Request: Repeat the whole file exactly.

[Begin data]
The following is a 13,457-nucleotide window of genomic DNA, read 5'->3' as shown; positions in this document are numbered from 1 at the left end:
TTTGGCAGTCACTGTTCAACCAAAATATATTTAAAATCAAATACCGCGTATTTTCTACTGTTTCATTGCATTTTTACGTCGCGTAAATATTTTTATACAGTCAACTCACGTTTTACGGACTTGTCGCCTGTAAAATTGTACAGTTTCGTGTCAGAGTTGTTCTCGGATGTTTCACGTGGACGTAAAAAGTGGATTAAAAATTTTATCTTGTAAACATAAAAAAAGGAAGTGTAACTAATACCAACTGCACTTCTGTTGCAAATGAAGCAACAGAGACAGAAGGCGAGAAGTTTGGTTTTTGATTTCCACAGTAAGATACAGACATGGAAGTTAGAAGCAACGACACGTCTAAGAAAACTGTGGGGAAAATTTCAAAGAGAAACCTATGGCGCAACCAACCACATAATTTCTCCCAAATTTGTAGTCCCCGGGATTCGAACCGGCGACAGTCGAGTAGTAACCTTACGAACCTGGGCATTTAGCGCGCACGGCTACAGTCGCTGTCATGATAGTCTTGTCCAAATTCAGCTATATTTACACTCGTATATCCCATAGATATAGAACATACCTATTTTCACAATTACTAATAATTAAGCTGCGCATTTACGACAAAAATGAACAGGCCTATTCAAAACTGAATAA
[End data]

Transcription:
The following is a 13,457-nucleotide window of genomic DNA, read 5'->3' as shown; positions in this document are numbered from 1 at the left end:
TTTGGCAGTCACTGTTCAACCAAAATATATTTAAAATCAAATACCGCGTATTTTCTACTGTTTCATTGCATTTTTACGTCGCGTAAATATTTTTATACAGTCAACTCACGTTTTACGGACTTGTCGCCTGTAAAATTGTACAGTTTCGTGTCAGAGTTGTTCTCGGATGTTTCACGTGGACGTAAAAAGTGGATTAAAAATTTTATCTTGTAAACATAAAAAAAGGAAGTGTAACTAATACCAACTGCACTTCTGTTGCAAATGAAGCAACAGAGACAGAAGGCGAGAAGTTTGGTTTTTGATTTCCACAGTAAGATACAGACATGGAAGTTAGAAGCAACGACACGTCTAAGAAAACTGTGGGGAAAATTTCAAAGAGAAACCTATGGCGCAACCAACCACATAATTTCTCCCAAATTTGTAGTCCCCGGGATTCGAACCGGCGACAGTCGAGTAGTAACCTTACGAACCTGGGCATTTAGCGCGCACGGCTACAGTCGCTGTCATGATAGTCTTGTCCAAATTCAGCTATATTTACACTCGTATATCCCATAGATATAGAACATACCTATTTTCACAATTACTAATAATTAAGCTGCGCATTTACGACAAAAATGAACAGGCCTATTCAAAACTGAATAA